My daughter was diagnosed last year at age 11. As an infant, I had issues breastfeeding her...she didn't latch properly and despite 6 weeks of efforts; pumping, fingerfeeding breast milk, and the complication of new-mom-dom, i gave up. Originally she took regular formula, but due to constipation, and upset tummy, her pediatrician switched her to soy formula, which she seemed to tolerate well, from what i can remember. I am now reading that there may be a link between soy and T1D. Any of you out there either had soy formula as a baby, or gave it to your infants? Just curious.
Well, I just don't think there is enough known about what triggers T1 to give you a definitive answer. There are plenty of people who will say soy was the better choice because cow's milk has been implicated in T1, and there in a nutshell, you have the a small picture of the controversy. There are others as well.
So the most important thing is NOT to blame yourself, because you did what worked best for your child -- she DID need to get fed! And if the scientists have exactly NO idea what really triggers T1, then you certainly don't either. So all you can do at this point is accept the reality -- you can't change it and you didn't cause it, and the most important thing is to forge ahead and create the best possible life for your child.
And PS. I fed my son soy formula with no problems -- but I don't think he has the genetics for T1, either -- he's now 38 and going strong.
I agree with Natalie. I don't think anyone can say for certain WHAT causes T1. There maybe many different contributing factors and u get enough of them in a certain sequence, or exposed to something, or have some kind of illness and bam you develop T1. I just don't think there is any ONE cause. And like Natalie said you did what you needed to do for your child at the time. The blame game is a waist of time, so don't do it. Just learn all you can about D and help your daughter develop good habits for managing this, and just encourage her that D doesn't have to rob her of life experiences. With good control she can pretty much go on to do anything she sets her mind to.
My daughter got type 1 when she was 14 months old, never used soy, and I don't think anything could have effects after 11 years.
Somebody said, shit happens ;-)
hahaha unfortunately yes it does.
Facinating question. I don't read into your post as you feel guilty but more wouldn't it be great to have a reason. I am 40 and just diagnosed as type 1.5, I often wonder and would love to survey those with type 1.5 to find out how many were abused as children. My liver seems to be stuck in "fight or flight" mode. But I also was given Soy formula. As the others said no one really knows what causes different types of diabeties but wouldn't it be great to have a reason to link it to. Maybe then we would be that much closer to a cure.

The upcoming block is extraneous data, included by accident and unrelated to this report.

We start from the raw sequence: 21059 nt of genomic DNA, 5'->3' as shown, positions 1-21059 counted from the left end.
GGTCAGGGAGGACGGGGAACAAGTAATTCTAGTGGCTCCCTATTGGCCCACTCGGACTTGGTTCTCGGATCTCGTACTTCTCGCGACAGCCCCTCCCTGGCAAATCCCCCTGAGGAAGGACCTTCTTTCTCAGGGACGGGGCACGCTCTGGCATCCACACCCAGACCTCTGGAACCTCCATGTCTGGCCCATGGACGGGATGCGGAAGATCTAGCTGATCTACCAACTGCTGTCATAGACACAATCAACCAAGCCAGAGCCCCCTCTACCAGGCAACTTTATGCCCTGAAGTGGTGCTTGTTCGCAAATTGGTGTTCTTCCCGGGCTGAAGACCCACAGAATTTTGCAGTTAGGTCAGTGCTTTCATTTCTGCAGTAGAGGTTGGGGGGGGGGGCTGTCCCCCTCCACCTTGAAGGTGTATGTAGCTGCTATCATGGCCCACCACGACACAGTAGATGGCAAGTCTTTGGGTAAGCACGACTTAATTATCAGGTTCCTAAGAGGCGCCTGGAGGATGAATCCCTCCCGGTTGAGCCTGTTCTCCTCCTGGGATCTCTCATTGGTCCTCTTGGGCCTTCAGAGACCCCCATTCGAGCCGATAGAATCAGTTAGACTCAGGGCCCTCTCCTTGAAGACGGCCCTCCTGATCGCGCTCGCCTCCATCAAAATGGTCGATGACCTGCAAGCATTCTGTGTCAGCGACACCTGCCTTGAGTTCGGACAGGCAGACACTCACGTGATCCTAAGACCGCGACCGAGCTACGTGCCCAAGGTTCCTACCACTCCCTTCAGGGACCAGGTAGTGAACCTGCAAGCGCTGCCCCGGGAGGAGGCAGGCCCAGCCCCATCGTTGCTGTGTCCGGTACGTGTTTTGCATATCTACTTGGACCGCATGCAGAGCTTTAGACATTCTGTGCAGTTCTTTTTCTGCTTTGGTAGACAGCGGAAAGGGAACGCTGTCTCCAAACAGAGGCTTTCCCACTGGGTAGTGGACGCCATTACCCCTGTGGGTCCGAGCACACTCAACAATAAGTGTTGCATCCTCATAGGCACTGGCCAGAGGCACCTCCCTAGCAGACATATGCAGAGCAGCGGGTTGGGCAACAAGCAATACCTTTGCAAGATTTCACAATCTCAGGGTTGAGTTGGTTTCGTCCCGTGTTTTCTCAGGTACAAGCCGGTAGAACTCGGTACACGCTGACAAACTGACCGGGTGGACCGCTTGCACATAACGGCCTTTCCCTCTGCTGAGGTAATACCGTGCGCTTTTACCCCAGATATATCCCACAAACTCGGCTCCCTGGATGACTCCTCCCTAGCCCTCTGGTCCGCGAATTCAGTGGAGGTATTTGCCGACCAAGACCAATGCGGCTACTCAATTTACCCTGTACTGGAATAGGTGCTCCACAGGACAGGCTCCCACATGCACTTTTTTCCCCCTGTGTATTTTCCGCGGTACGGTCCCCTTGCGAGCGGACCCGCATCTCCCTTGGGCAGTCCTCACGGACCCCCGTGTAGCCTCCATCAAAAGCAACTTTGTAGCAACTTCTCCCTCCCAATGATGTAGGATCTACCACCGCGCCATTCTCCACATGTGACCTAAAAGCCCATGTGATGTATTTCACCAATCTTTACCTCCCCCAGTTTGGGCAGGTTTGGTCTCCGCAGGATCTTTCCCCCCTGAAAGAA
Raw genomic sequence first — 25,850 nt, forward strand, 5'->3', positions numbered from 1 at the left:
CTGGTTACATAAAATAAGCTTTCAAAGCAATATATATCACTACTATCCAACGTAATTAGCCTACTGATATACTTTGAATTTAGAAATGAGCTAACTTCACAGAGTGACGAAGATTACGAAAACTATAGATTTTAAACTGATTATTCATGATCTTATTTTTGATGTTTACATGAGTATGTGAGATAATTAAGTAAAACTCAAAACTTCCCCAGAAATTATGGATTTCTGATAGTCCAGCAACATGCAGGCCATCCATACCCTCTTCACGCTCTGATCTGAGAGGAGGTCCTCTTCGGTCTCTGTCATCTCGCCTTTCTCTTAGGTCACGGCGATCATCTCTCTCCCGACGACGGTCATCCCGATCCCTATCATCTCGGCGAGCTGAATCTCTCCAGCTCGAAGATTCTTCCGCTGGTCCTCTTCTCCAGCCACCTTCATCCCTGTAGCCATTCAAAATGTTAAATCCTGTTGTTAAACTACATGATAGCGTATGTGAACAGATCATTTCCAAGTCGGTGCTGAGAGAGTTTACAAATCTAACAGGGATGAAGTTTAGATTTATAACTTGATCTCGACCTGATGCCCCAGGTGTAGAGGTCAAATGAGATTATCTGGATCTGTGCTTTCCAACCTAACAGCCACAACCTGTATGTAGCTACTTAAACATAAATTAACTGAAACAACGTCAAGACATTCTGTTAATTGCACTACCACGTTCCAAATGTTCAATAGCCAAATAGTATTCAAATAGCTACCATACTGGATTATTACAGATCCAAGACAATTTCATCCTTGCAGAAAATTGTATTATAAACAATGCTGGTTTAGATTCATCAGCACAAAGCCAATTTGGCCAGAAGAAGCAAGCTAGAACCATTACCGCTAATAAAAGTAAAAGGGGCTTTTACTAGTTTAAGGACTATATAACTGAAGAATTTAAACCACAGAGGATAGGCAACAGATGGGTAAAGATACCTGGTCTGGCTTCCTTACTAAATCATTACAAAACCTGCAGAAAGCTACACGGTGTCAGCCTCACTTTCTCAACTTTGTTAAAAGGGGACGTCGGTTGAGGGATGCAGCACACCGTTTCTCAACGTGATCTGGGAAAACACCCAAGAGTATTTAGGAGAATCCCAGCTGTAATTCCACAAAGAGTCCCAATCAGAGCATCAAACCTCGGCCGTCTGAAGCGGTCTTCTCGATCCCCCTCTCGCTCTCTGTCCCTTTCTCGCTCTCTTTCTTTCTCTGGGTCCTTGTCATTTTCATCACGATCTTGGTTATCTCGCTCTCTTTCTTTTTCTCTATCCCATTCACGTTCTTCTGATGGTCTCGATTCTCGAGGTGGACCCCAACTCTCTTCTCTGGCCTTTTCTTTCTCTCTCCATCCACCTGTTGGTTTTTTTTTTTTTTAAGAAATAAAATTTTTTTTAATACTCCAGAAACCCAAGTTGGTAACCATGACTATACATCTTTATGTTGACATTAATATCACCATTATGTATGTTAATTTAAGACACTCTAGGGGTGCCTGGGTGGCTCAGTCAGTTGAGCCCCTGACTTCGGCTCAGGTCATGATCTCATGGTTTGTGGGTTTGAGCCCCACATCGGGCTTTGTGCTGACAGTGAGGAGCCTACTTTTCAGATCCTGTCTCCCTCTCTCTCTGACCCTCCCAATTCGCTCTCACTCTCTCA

That's an interesting take on it. I totally agree that the stage was already set.
Thanks all. Natalie and Christy, not guilt so much as curious about any connections. I don't waste my time worrying about this. It is what it is. Syd was dealt this card and we are doing whatever it takes to make her life the most healthy it can be. She is doing fantastic and i'm soooo proud of her. I'm not feeling guilty....i did the best i could with the information i had at the time. It makes no sense to beat myself up and is unproductive to try to lay blame. Sherrie, thanks, you got my meaning:)
There is an excellent book that came out a few years ago by Dan Hurley called 'Diabetes Rising'. He examines why there is such a dramatic rise in the incidence of diabetes - not just type 2, but also type 1.
He postulates on 4 different theories, and the first one he lists is cows milk. Basically, what he said was: "...recent studies in animals suggesting that bovine serum albumin is the protein in cow's milk responsible for triggering an autoimmune response...". That's a quote from an article in the New England Journal of Medicine.